JAS RESPONSIVENESS

MARKET CONDITIONS

Find Blue World Flight Operations details under the Air tab below.

AIR

Loading an airplane

GLOBAL

  • Air cargo capacity was down 10% between Aug 23-Sep 5, compared to the same weeks in 2019.
  • Global air cargo capacity increased across freighters and wide-body belly, up 2% vs. the previous two weeks.
  • International air cargo capacity out of Shanghai PVG has dropped ~30% between weeks 30 (Jul 26-Aug 1) and 35 (Aug 30-Sep 5) due to labor constraints.
  • US monthly air trade reached an all-time high in July 2021, approaching 800k tonnes.
REGIONAL

APAC

  • Capacity to NORAM is better than the same period in 2019, but not sufficient to support strong demand.
  • Capacity to and from Europe is still at about – 10% compared to 2019, while demand is up in both directions.
  • “Ghost” flights will continue to be essential to maintain capacity to current levels as there will not be additional passenger flights until possibly the summer season.
  • Lack of space for ocean freight has forced some shippers to switch ocean shipments to air.

EMEA

  • The situation in and out of Europe is still critical, especially in the Transatlantic lanes which are still at less than 30% of 2019 capacity. European countries may be in the position to ease their lockdown soon.

AMERICAS

  • North/South capacity is similar to 2019 for south bound and better for north bound drive mostly by fresh cargo.  
  • Capacity in and out of LATAM, both on the Transpacific and Transatlantic routes, is still critical - especially between Europe and LATAM.
  • Space into Brazil is particularly scarce following multiple flights cuts operated by some     European airlines.

JAS RESPONSE

JAS FLIGHT OPERATIONS offers service on 3 major air freight corridors:

 

Blue World Atlantic

 

Now twice per week between USA and EUROPE

  • 747-400 Cargo from Chicago to Frankfurt and back to Chicago.
  • This service allows for pick-up and delivery in all continental Europe and all USA.
  • Connections to and from LATAM are available.

 

Blue World Pacific

 

  • Multiple weekly flights from Hong Kong to Los Angeles and from Shanghai to Chicago.
  • Connections to LATAM are available.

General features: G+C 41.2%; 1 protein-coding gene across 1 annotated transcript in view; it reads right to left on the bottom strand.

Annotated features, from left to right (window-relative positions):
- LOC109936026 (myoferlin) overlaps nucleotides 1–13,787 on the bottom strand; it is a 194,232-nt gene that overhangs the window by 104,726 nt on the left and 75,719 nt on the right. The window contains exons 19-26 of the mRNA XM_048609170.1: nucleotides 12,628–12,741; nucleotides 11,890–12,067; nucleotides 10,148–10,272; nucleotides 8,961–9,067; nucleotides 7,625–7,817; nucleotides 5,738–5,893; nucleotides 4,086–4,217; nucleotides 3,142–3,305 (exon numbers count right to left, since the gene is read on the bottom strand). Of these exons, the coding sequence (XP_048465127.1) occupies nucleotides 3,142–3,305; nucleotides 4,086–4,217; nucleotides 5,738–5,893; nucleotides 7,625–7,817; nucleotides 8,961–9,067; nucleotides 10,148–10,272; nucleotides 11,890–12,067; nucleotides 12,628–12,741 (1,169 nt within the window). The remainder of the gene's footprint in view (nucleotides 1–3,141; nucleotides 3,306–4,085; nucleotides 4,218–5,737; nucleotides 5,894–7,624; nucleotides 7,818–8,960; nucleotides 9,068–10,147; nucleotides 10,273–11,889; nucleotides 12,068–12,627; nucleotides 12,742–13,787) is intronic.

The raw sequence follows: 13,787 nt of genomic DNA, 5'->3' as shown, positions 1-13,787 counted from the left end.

Blue World Orient

 

  • Weekly flight from Shanghai to Frankfurt.
  • This service allows for delivery in all continental Europe.

 

Additionally, we continue to offer our SEA-AIR solutions via Singapore and Incheon hubs which are connecting Europe, North and South America with China.

Our Airfreight team is closely watching the market regarding the latest developments and coordinating solutions based on our clients' needs.

Contact your closest JAS office for assistance.

Flight Operations Details

OCEAN

Ships on the ocean at sunset

Ocean Market Update: April 2022

Global

Covid-19 Situation

The Coronavirus continues to cause disruptions, especially in China and Hong Kong, as the governments continue their zero-tolerance policy.

China’s most-populous city has yet to give an indication of when lockdown measures will lift, fueling greater uncertainty for those involved in global logistics.

The indefinite extension of the Shanghai lockdown is causing a significant slowdown of operations at the city’s major air and ocean ports due to labor shortages as well as a drop in the availability of goods as manufacturing and warehouses close, and trucking availability is significantly disrupted

The issue is down to limited trucking availability and the shuttering of many factories and warehouses. Many of the entry and exit points on the highways between provinces are also blocked causing severe supply chain issues.

More than 90% of truck capacity is out of service. Trucks are prevented from moving in and out of the city without a special permit, which is only valid for 24 hours and only on specific routes.

To date, there have been a limited number of vessel omissions and blanked sailings for Shanghai, but as congestion builds due to the slowdown in port operations and increased yard overcrowding, more blanked sailings will be implemented. As of April 11th, Maersk Line has announced that they plan to stop calling Shanghai as of this week. Other carriers will follow.

On April 7th, Mediterranean Shipping Co., the world’s largest container vessel operator, said it will begin offloading refrigerated containers at other ports because there are no available power plugs to connect to in Shanghai.

When the lockdown is eased, expect major delays in Shanghai as production is reinstated, but equipment and vessels are out of rotation.  

Rerouting freight to avoid the extended lockdown in Shanghai, where daily confirmed COVID cases topped a record 17,000 this week, is becoming more difficult and expensive as cargo facilities in other Chinese cities become overcrowded.

In Southern China, cross-border traffic between Hong Kong and Shenzhen is still greatly affected, especially for LCL cargo, with LTL trucking between the two areas being suspended and FTL trucking resources being scarce.

Please contact your local JAS office to discuss alternative options.

Ukraine